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How to Avoid Caregiver Burnout

How to Avoid Caregiver Burnout

Caring for a family member can be rewarding and stressful at the same time. On one hand, it provides you with a sense of purpose and the satisfaction of knowing you’re helping your loved one to stay as safe, healthy and comfortable as possible. But on the other hand, caregiving may be a 24/7 job that makes you feel isolated, frustrated and overwhelmed.

It’s easy to get so caught up in what you need to do for someone else when you’re a caregiver that you neglect your own physical and mental health. But although your days may be filled with a never-ending to-do list, you need to make yourself a priority. Otherwise you risk burnout.

Follow these tips to reduce stress and prevent burnout. They will help you feel better and will make you a better caregiver.

  1. Set realistic goals. Caregiving can put a lot of added pressure on top of other daily responsibilities – and it can be hard to do everything. So prioritize what absolutely needs to get done and cut yourself some slack on the rest.
  2. Find time for yourself. There’s always time to focus just on you. Spend at least 15 minutes a day doing something that helps you relax, de-stress and recharge – read a book, write in a journal, call a friend, enjoy a quiet cup of tea or take a walk.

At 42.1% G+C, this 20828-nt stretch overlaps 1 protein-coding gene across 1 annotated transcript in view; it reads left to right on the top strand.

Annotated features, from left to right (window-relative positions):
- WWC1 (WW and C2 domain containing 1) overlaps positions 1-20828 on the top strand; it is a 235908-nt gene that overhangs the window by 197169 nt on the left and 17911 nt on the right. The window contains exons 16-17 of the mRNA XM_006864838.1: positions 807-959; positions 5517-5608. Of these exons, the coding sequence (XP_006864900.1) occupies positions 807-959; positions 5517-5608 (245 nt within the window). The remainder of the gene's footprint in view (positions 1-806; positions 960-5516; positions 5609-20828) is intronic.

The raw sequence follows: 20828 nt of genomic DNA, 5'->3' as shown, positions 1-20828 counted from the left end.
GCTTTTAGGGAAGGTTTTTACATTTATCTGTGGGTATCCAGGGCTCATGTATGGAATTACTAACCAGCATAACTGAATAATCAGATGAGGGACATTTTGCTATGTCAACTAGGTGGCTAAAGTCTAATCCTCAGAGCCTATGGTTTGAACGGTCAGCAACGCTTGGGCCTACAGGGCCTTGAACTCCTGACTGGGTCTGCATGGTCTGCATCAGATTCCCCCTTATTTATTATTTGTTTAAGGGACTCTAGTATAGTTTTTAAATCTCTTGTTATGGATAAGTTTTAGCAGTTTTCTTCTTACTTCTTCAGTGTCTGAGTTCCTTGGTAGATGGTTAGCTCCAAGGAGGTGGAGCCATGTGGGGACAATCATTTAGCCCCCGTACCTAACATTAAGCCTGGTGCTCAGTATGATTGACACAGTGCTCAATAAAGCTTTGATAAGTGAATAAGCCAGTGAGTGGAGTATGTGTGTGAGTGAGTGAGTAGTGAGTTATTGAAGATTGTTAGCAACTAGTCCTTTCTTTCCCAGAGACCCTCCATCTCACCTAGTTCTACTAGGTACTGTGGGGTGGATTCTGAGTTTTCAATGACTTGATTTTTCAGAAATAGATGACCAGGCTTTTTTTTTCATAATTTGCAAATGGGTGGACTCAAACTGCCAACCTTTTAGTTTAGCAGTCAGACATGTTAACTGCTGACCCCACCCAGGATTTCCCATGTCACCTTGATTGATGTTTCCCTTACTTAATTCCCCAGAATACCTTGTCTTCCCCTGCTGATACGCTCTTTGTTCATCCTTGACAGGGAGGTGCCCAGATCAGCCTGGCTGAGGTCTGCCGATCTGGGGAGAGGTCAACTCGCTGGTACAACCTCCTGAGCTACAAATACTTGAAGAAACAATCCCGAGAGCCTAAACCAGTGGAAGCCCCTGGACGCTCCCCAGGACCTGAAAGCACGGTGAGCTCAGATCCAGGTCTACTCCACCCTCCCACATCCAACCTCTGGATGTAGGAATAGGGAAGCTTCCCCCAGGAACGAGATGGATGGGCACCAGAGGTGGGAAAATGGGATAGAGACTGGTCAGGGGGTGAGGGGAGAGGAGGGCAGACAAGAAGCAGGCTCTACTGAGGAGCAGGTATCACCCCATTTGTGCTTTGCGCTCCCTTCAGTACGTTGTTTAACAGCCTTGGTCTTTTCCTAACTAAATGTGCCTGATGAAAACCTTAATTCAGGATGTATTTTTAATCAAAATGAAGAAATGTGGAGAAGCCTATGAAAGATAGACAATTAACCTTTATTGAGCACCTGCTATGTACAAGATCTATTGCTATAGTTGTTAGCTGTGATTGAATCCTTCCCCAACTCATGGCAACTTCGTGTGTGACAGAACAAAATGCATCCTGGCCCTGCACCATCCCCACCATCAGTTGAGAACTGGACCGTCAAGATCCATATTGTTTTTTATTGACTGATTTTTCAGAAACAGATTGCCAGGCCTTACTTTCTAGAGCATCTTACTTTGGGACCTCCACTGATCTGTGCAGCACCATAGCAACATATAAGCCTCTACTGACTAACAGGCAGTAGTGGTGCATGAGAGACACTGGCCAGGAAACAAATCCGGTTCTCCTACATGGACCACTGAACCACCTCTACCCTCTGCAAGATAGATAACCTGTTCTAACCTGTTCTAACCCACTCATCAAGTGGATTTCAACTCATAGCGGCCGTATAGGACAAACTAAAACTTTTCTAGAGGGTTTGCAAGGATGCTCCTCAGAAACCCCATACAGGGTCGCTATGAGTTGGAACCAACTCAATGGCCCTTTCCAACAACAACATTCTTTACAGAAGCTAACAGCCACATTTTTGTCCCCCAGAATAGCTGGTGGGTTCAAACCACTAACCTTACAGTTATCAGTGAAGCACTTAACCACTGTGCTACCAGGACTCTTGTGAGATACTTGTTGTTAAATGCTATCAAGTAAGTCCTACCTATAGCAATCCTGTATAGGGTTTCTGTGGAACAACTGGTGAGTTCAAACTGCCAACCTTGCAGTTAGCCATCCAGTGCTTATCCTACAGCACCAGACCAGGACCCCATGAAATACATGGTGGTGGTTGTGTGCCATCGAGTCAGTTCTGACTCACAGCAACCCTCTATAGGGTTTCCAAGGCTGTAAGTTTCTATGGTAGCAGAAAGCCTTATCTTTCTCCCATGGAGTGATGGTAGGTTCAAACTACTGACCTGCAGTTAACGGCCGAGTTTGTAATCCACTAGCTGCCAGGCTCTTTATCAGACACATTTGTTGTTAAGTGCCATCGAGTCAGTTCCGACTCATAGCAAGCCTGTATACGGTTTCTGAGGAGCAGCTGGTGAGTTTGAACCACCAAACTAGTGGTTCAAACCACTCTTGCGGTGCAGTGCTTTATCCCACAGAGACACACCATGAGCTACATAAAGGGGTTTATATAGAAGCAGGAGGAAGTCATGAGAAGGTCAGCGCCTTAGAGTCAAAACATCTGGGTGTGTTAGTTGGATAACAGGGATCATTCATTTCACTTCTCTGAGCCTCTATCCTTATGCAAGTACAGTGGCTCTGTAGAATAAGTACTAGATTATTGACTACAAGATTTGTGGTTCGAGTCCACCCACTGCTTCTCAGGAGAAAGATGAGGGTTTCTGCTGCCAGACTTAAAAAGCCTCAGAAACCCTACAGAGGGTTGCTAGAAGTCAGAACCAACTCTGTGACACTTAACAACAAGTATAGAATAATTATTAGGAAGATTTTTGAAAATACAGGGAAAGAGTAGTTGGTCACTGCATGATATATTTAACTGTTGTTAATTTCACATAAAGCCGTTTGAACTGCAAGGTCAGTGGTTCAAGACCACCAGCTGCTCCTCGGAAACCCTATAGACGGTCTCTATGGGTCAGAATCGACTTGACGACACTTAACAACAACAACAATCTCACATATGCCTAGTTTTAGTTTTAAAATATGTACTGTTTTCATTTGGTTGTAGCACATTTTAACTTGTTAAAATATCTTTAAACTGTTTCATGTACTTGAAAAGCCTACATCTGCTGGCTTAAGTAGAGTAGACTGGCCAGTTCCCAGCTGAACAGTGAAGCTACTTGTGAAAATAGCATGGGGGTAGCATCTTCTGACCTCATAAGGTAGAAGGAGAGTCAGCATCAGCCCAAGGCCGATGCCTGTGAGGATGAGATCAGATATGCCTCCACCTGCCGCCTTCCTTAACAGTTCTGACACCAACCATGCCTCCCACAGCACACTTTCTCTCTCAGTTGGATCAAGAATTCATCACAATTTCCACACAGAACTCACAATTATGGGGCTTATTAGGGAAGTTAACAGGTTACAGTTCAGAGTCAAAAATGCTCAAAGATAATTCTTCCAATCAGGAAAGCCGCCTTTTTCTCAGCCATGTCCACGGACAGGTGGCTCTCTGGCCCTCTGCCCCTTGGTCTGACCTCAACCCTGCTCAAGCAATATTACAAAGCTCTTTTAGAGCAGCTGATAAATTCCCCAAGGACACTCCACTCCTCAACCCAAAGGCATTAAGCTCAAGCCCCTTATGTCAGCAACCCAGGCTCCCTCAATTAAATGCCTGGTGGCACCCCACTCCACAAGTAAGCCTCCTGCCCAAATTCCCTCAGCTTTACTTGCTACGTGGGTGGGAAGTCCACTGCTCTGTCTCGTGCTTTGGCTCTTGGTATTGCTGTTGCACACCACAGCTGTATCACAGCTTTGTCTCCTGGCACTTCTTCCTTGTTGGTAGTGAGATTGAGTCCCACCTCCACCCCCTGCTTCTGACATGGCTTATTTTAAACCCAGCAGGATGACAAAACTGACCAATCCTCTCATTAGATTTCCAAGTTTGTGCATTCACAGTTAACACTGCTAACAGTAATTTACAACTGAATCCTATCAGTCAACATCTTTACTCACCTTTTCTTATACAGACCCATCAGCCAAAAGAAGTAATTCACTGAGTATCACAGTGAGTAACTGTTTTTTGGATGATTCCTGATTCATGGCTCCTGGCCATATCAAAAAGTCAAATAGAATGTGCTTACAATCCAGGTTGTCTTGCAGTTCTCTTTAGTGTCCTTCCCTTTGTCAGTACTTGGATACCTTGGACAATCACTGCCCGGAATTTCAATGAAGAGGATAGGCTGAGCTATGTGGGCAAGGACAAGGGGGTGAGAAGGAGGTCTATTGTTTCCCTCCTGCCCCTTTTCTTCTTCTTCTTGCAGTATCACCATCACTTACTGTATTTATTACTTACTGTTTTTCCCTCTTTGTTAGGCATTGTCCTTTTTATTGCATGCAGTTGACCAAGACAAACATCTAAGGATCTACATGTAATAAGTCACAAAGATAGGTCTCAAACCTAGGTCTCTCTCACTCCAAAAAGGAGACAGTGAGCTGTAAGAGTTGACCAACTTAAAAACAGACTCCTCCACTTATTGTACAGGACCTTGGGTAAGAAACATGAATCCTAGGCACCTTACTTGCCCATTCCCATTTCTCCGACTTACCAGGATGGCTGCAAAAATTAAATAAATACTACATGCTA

3. Prioritize your own health. Eat healthy, exercise regularly, get enough sleep and don’t skip your own doctor appointments or health screenings. Taking care of yourself is not a luxury – it’s a necessity.
  4. Stay connected. Even if you can’t get out of the house much due to caregiving responsibilities, stay connected to family and friends through phone, text, video chat or email.
  5. Share your feelings. It’s okay to feel stressed, angry or frustrated when you’re caregiving. Talk to someone you trust about your feelings and don’t feel guilty for how you feel.
  6. Find coping tools. Try to find the humor in your day and be realistic about what you can and cannot control. Have a stress-busting bag of tricks ready when you need it. Join a support group.
  7. Accept help. Identify people, such as other family members, neighbors, friends or professional caregivers, who can provide help when needed. Rely on others when there’s something else you have to do – or when you just feel like you need a break.
  8. Know your limits. Be honest with yourself about what you can and cannot handle. It’s better to ask for help or consider other forms of caregiving, whether temporary or permanent, than to risk burnout and put your own mental or physical health in jeopardy.

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